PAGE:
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Most of us try to keep our teeth clean and looking nice. But we don’t think much about what’s inside our teeth—until something goes wrong. When problems develop inside a tooth, root canal therapy may be the only way to rescue it.
The parts of a tooth include:
The crown. This part of the tooth is above the gumline. It has a hard surface for biting and chewing.
The root. Below the gumline, the root anchors the tooth to the bone.
The pulp. The middle of the tooth (the pulp chamber) contains the pulp. This soft tissue is made up mainly of blood vessels and nerves.
The root canal. This is the pathway from the pulp chamber to the nerves and blood vessels in the jawbone.
Pulp problems most often occur when decay or an injury damages the tooth’s crown, exposing the pulp. Once this happens, the pulp becomes inflamed. Bacteria in the mouth can infect and kill the pulp. The infection can then spread throughout the pulp chamber and the root canal. If it reaches the tip of the root, it can invade the bone and, in some cases, form an abscess (pocket of pus). If this process isn’t stopped, it leads to bone and tooth loss.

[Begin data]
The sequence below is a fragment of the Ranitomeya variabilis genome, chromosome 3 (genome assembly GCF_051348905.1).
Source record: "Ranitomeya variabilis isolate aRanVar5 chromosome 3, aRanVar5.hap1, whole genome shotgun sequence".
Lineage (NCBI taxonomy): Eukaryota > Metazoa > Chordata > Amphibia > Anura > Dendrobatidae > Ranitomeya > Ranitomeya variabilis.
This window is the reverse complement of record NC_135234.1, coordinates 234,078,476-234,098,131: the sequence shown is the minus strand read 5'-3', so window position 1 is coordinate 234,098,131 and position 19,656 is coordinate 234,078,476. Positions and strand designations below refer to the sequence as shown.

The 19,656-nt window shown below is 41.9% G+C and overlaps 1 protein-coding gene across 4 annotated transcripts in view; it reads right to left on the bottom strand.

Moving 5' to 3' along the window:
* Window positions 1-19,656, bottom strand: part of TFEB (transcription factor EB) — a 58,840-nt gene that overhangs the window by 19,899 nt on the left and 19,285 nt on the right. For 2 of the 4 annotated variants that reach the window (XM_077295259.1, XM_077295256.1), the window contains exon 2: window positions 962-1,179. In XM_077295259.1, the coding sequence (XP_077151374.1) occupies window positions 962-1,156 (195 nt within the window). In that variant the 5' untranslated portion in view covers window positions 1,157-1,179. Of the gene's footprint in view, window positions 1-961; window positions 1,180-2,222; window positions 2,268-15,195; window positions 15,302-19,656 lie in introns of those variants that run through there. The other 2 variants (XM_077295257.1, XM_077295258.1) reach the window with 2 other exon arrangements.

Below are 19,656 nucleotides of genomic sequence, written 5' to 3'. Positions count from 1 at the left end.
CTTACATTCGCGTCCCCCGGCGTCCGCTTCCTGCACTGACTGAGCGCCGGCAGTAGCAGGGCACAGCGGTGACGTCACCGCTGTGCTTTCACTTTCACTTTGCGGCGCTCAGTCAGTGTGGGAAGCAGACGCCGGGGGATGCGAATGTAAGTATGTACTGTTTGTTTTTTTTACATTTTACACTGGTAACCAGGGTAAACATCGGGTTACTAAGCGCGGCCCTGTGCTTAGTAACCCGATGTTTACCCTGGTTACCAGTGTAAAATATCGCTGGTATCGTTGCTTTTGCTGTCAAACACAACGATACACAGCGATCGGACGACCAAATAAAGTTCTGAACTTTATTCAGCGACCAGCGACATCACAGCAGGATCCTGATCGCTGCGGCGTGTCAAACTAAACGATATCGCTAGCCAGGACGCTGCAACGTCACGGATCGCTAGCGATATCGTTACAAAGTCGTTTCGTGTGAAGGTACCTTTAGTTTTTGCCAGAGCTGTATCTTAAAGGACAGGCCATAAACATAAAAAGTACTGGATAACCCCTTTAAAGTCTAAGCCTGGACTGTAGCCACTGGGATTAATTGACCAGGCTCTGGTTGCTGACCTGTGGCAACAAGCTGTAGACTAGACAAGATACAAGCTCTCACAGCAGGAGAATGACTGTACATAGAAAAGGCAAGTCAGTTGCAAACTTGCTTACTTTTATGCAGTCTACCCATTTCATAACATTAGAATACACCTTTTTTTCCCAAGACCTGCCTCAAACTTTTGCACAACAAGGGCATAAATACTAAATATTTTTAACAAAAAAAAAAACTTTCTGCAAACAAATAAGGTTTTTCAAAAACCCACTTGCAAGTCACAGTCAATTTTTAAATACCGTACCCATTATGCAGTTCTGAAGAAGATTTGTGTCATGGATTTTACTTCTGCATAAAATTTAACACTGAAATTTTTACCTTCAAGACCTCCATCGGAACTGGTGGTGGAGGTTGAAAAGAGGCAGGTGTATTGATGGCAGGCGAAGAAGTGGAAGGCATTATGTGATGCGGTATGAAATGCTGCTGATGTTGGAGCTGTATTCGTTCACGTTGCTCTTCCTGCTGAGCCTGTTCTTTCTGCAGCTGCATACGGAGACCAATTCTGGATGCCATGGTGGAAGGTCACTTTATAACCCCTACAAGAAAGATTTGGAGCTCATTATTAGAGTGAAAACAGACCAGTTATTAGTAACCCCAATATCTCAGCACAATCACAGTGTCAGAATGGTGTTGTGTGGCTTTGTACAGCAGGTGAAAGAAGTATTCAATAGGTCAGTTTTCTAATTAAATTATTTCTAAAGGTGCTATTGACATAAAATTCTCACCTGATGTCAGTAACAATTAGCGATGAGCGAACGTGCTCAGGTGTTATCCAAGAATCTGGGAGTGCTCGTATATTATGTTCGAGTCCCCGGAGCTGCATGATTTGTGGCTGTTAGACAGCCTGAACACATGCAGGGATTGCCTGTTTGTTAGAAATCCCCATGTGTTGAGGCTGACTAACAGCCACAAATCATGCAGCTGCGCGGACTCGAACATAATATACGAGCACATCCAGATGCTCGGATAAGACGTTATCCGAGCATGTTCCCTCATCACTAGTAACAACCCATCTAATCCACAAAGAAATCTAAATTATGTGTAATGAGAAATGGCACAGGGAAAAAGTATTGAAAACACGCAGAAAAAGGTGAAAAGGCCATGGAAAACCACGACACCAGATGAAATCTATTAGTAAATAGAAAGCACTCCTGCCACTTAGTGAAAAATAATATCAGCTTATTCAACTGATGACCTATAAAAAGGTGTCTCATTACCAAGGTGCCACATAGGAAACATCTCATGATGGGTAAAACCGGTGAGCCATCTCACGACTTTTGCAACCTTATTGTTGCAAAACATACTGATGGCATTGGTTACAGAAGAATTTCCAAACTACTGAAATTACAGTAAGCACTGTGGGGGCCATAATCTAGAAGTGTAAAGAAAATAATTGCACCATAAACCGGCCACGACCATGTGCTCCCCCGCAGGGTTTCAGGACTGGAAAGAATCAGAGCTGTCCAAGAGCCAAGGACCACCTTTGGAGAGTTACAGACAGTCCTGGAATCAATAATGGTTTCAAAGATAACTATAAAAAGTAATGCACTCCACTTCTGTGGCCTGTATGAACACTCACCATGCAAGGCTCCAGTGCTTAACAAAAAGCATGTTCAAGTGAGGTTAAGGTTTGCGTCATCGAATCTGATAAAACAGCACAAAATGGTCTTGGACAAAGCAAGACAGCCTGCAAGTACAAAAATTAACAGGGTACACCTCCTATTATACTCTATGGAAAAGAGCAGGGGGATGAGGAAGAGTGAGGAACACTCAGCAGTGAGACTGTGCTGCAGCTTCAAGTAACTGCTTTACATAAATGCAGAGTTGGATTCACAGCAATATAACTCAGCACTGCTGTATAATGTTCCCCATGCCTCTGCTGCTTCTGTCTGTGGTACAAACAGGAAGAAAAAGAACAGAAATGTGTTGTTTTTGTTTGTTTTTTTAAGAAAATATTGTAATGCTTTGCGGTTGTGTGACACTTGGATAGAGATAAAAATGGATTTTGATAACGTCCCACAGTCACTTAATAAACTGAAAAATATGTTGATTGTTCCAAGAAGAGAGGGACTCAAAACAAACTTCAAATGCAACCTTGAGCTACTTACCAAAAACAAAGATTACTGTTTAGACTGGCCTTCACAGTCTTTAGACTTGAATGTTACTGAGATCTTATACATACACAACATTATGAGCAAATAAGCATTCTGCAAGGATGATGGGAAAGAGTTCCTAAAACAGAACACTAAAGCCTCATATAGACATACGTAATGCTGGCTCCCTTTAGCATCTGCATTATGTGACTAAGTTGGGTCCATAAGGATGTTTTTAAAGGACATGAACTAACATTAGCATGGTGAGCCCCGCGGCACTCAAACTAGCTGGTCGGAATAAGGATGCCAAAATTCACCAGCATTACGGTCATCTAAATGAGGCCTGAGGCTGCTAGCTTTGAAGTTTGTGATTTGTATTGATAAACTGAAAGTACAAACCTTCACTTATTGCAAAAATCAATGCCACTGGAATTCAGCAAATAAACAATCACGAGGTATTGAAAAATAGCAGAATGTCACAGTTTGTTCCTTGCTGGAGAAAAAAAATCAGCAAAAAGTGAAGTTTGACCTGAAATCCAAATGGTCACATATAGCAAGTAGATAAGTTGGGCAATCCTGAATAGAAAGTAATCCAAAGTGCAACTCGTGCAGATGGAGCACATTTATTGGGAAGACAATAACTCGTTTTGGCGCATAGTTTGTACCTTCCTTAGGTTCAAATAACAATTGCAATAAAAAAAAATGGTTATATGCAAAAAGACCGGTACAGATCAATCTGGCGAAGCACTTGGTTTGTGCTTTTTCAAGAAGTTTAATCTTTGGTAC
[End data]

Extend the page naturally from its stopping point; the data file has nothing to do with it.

Root canal therapy can save a tooth whose pulp has died. The earlier the tooth is treated, the less pain, trouble, and expense you’ll face. And though many people believe that root canal therapy is painful, this is just a myth: The treatment rarely causes discomfort.
Root canal therapy consists of removing the inflamed or infected pulp. The first step is to make an opening in the crown. The dentist then cleans the pulp chamber and root canals. These spaces are later filled with a rubber-like substance called gutta-percha, which acts as a permanent bandage. Finally, restoring the crown of the tooth protects the tooth from further damage or infection. The goals of treatment are to:
Relieve pain and other symptoms.
Stop any infection and prevent its spread.
Save the tooth from having to be extracted.
Root canal therapy has a high rate of success. If complications do occur, they are often minor and can be treated. Risks and possible complications include:
Pain or infection
Reaction to medication or anesthesia
Sore jaw joint and surrounding muscles
Separated (broken) instrument
Need for additional treatment, such as endodontic surgery